Betsy DeVos is the newest confirmed member of President Donald Trump’s cabinet. As Trump’s choice for secretary of education, DeVos is in charge of running our country’s education system.

What lifetime career of fighting for education has she led? What passion for providing public education for the youth of this country does she have?

None. Absolutely none.

DeVos never attended a public school, received no degree in education and gained no experience working at a school or helping the public education system.

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DeVos and her family have been top donors to the GOP since the 1970s. Supposedly, the rough estimate is $200 million in donations to Republican candidates and causes since that time.

With donations like that in a world like ours, eventually she had to be rewarded.

I am not here to bash the DeVos family for donating to the GOP. I believe it is a wonderful thing to donate to the causes one deems important.

But the fact this is the only plausible reason as to how Trump chose DeVos for the position is not okay.

The only experience DeVos has with education is her support of taking money away from public schools to be put in charter schools.

She is absolutely unfit to be the education secretary — a position that requires advocating for public education.

There is nothing that can be done though … right?

Wrong.

In coming days, as DeVos begins her role as U.S. Secretary of Education, the rest of us have work to do.

There is something that all who oppose this presidency can learn, if they have not already.

The U.S. Senate is 52-48 with a Republican majority. So when Vice President Mike Pence had to break the Senate tie to confirm Trump’s pick, it meant two Republican members of the Senate voted against DeVos.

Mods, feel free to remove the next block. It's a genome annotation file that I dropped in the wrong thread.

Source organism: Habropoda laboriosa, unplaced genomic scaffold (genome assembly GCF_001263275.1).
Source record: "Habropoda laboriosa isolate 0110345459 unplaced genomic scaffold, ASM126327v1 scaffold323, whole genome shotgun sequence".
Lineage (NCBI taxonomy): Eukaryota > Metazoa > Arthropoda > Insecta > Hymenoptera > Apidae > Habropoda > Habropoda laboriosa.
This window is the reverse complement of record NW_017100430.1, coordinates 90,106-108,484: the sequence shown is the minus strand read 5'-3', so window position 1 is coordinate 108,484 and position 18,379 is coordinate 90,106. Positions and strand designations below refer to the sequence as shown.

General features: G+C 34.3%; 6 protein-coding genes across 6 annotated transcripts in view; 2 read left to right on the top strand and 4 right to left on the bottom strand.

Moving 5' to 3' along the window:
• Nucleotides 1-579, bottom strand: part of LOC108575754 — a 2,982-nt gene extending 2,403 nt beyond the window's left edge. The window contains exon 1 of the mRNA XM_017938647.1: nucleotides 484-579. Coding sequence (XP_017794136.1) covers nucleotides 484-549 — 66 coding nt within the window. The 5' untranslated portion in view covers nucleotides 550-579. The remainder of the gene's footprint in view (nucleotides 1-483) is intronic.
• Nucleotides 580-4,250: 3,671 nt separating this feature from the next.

U.S. Sens. Susan Collins, R-Maine, and Lisa Murkowski, R-Arkansas, are both Republicans who sided with every single Democrat in the Senate against DeVos.

If one more Republican had flipped, I wouldn’t need to write this column.

Both Collins and Murkowski cited the countless phone calls they received in the past weeks as their motivation for voting no.

As members of the Senate, they represent the people of their state. They were able to recognize the people were not content with DeVos being appointed. They listened.

Last week, I helped in calling every single Republican senator in the hopes it would urge them against voting for DeVos.

The calls worked with two members.

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If there had been even more involvement from the public, would someone else have switched?

While it isn’t good to think “what if” after the fact, it is important to think about “what if” ahead of time. In the next four years, when you see something that upsets you, do something about it.

Whether it is legislation or an action our president takes, research what you can do.

It may be a daunting task and it may be useless, but change does not occur without action.

It is so easy to get involved during an election season. You knock on doors, make phone calls and vote. Getting involved in our democracy — trying to intervene in our democracy — is uncharted territory for many.

But always remember you are not alone.

Trump did not win the popular vote. The confirmation of DeVos barely slipped through.

You are not the only opposition.

Trump as President of the United States is not normal. DeVos as the Secretary of Education is not normal.

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Do not find ways to justify it or sit back. Fight for what you believe in because there is now a generation of students who might be at risk. Take a stand for them.

These next four years will be a test — something DeVos might not be very familiar with — of our ability to unite.

This country is absolutely divided. But when it comes to the subject of education, there should be no question. Every single person deserves access to public education.

We need to remind Democrats and Republicans alike they must come together because we have a lot of work to do.

Claudia Meyer-Samargia ([email protected]is a sophomore majoring in strategic communication and journalism with a certificate in digital studies.